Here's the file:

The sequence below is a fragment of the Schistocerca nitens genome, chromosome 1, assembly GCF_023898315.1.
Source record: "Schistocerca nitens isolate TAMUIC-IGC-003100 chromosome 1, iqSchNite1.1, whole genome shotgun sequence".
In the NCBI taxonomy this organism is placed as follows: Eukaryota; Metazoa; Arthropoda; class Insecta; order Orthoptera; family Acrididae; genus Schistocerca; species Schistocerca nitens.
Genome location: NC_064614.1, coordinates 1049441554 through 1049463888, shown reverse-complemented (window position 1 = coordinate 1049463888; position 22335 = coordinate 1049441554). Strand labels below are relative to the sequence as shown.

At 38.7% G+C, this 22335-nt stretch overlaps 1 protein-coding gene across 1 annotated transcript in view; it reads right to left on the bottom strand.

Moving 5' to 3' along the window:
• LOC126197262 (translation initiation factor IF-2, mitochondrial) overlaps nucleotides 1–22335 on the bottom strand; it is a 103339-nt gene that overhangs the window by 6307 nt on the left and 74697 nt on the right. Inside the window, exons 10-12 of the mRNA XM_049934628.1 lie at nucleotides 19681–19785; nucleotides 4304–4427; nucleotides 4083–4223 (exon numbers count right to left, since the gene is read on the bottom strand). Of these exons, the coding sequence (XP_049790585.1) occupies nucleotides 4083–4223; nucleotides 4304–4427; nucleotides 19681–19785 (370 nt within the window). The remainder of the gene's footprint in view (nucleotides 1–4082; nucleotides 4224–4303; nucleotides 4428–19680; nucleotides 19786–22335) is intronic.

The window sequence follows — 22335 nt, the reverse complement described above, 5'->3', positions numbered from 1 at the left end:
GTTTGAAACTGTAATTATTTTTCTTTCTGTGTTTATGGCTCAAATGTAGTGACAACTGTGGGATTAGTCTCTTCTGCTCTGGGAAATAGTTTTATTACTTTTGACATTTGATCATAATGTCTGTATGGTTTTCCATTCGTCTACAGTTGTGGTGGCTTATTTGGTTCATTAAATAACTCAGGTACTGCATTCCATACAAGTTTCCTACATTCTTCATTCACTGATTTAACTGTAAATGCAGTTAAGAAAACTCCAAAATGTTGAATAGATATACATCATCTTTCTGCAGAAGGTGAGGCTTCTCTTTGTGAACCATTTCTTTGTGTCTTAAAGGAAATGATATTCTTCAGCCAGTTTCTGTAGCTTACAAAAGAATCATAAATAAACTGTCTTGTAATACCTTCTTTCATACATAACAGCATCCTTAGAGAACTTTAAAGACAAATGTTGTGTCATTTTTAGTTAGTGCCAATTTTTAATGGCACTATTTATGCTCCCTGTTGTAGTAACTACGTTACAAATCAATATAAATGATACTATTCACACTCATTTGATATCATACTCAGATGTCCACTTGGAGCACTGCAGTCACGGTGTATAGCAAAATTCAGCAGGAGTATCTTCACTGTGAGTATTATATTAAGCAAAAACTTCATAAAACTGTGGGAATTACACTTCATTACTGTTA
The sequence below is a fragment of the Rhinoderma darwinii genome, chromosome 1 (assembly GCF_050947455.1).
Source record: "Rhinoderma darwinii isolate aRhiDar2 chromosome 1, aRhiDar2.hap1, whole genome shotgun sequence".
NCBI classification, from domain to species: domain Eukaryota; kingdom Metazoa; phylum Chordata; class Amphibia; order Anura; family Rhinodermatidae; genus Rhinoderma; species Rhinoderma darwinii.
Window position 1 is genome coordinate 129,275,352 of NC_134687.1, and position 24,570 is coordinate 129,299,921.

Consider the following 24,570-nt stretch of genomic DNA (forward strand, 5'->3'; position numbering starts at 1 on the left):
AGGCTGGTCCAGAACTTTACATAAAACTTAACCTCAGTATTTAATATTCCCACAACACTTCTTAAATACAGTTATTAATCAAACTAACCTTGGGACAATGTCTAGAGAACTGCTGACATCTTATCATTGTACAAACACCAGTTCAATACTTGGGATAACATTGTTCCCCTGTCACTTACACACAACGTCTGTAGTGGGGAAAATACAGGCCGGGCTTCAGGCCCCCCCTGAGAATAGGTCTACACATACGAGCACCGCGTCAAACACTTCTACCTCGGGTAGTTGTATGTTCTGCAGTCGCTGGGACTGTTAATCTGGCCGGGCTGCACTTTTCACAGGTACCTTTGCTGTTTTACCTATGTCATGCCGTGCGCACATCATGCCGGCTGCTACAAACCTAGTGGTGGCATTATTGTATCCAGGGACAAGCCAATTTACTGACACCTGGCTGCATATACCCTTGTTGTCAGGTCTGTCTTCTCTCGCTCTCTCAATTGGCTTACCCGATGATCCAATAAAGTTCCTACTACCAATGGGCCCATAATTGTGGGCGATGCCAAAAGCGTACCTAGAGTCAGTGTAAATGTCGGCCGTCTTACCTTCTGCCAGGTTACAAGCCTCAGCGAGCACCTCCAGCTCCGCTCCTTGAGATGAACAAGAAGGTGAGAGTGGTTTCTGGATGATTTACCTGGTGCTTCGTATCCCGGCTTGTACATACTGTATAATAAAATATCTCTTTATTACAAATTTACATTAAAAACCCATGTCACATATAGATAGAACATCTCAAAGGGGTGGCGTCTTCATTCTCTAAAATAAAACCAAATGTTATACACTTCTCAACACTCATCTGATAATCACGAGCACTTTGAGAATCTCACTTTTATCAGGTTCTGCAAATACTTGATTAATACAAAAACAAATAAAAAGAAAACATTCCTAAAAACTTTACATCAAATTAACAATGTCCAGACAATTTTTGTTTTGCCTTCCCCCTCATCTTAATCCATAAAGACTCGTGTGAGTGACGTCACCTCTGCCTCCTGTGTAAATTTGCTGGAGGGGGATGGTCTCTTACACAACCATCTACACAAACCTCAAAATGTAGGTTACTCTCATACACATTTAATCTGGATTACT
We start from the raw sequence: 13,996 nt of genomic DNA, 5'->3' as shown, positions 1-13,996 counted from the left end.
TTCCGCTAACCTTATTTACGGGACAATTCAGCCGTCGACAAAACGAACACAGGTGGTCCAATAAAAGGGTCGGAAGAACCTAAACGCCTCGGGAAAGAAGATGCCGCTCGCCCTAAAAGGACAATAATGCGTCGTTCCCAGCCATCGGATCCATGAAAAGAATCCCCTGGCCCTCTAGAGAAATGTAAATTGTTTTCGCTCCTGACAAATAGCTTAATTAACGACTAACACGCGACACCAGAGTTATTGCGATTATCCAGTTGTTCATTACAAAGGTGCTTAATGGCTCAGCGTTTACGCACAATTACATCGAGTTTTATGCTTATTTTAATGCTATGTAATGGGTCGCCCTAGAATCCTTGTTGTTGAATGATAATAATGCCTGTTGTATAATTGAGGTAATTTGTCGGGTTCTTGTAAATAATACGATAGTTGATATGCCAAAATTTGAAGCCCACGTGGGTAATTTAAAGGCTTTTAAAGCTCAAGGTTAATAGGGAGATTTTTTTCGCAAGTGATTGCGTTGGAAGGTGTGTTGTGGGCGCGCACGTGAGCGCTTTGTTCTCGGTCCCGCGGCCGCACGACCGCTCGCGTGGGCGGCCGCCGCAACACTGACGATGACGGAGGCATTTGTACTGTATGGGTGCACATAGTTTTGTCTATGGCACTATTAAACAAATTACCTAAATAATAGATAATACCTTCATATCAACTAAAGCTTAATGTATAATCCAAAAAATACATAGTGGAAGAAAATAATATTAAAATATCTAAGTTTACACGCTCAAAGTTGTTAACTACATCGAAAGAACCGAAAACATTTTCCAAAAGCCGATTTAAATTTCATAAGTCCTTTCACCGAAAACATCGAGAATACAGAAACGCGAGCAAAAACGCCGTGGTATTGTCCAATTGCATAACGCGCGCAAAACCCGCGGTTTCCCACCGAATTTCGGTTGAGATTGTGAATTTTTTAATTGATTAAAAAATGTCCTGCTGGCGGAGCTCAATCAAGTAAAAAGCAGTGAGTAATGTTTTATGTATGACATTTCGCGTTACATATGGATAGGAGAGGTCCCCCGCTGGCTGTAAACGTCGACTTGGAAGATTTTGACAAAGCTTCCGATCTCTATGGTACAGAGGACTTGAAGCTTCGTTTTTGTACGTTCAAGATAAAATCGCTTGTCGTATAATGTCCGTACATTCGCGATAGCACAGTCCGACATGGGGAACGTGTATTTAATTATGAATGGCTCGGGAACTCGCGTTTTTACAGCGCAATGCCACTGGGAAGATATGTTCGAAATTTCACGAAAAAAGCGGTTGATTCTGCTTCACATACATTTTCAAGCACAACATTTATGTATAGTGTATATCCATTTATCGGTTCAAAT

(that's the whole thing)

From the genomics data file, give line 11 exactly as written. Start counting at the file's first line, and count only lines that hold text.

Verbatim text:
Source record: "Rhinoderma darwinii isolate aRhiDar2 chromosome 1, aRhiDar2.hap1, whole genome shotgun sequence".